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Discussion Starter · #1 ·
I have a 36g corner tank with 30w of light (2 15w 6700k bulbs). I have some "charming" blue gravel that my kids picked as substrate. Right now there is an enormous driftwood stump with java moss and java lace fern. Also I have anacharis and an african fern in the tank. Everything is very green and the moss is growing like crazy. The lace fern has plantlets all over it and seems fine. My question is about lighting and fertilizer. The hood that came with the tank takes 18" bulbs. I am pretty sure I could retrofit it to fit 24" bulbs but am wondering if I should do that or start dosing ferts instead. My nitrate is barely readable at best, amm 0, trite0, ph 8 and my water is very hard, can't remember the exact readings. The inhabitants of the tank are 4 neon tetras, 9 cardinal tetras, a mystery snail, and 2 cory cats (soon to 6). It has been recommended to me on another forum to try pps-pro for my ferts. What should I focus on first, lights or ferts? I am on a budget (3 kids will do that to ya) and the lighting retro kit from ahsupply is about $60 bucks for the 2x36w. Is that much light necessary? Any and all advice welcome. Thanks in advance.
 

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Remember this is just one person's opinion.

The answer depends on what you want.

If your plants are growing and you are content with your plant selection (there are stunning tanks based on those plants), there's no need to change anything. As your plant mass increases, your current stocking and feeding may not provide enough nutrients and you may need a (very) small amount of supplemental ferts.

If you want a larger variety of plant choices, then you'll need to increase your light. At 2 wpg, it is still possible to run your tank without CO2 (although it will increase your choices and speed of growth). You may still find that fish waste and excess food meet the needs of the plants, although you probably will find that you need to fertilize. If you choose to add CO2, you will need to fertilize.
 

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welcome to PTF :proud: and why not post a tank picture :confused:

on a budget, I'd leave well enough alone and stay low tech.
once you increase your light, you'll need ferts and DIY Co2.
with low light, you don't even need any ferts at all, accept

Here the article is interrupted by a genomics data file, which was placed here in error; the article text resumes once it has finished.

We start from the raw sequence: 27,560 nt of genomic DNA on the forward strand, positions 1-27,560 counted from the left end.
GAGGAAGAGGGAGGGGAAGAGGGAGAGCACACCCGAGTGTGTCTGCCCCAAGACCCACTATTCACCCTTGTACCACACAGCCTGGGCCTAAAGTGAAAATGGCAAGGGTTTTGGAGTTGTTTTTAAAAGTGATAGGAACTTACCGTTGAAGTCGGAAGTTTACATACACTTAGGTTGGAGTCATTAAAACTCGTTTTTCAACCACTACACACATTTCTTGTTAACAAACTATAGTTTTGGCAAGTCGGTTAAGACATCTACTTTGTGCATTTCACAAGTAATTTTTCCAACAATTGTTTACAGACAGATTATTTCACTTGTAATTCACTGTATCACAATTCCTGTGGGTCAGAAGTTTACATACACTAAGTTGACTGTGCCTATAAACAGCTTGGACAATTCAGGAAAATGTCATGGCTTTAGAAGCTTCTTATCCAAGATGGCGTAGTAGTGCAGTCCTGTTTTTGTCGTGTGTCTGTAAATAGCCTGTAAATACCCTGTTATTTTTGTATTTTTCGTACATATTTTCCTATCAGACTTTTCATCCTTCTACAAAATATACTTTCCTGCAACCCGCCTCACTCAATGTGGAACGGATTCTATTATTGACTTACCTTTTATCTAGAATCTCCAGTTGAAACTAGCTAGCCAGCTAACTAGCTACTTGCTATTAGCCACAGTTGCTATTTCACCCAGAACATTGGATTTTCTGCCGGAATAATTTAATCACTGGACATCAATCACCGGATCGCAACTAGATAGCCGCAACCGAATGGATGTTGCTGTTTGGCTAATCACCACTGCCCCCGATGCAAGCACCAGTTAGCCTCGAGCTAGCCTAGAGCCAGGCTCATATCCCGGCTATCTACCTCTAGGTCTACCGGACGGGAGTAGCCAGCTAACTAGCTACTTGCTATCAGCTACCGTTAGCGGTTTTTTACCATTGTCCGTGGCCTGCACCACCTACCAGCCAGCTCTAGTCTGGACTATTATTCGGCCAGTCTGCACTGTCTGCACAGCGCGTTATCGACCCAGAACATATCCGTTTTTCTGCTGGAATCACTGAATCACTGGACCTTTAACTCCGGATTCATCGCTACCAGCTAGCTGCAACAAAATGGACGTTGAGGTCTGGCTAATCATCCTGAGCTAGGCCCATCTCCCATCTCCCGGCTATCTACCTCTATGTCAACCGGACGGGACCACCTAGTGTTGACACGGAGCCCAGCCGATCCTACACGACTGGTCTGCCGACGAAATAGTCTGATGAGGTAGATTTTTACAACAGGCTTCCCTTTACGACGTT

maybe Seachem's Flourish Excel for traces and carbon. Do
not use any Kent products which add more macro fertilizers
like Nitrates and Phosphates, then a low light tank could use.

Save your money and take your kids to the aquarium instead,
and dose a capful of Seachem Flourish Excel every few days to
get the most plant growth out of your current low light setup.
I suggest buying it online since the few pet stores that stock
it often charge three times as much.

especially with young children around,
make sure you underfeed your fish by
putting the food away where little hands
can't get at it. over feeding is the surest
way to ruin a planted tank.
 

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Discussion Starter · #4 ·
Do I need to worry about traces as well if I stay super low-tech? I don't want to do co2 yet, still new to tanks in general. I guess what I am going for is more plants as a nice accent that are healthyand provide a nice atmosphere for my fish. Eventually I would like to turn my 16g bowfront into a heavily planted tank. I will try and post a pic, dial up can be challenging. As far as my kids go, they know the tanks are mine, the only thing I can call mine, lol, and don't touch. And the food is kept up as well. Please be kind about the gravel, it was my ONE concession to the kids with the tank. :) Can't get the pictures to upload, keep having errors....grr...will try again later.
 

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newbies 36 corner tank

Spypet is exactly right; if its not broke don't fix it.you may want to get a few cryptocorynes to add to the tank and any other low light plant that does not require pruning.thats why its called a low tech tank.excell is a good choice,but follow the instructions.enjoy your tank! cornhusker:icon_smil
 
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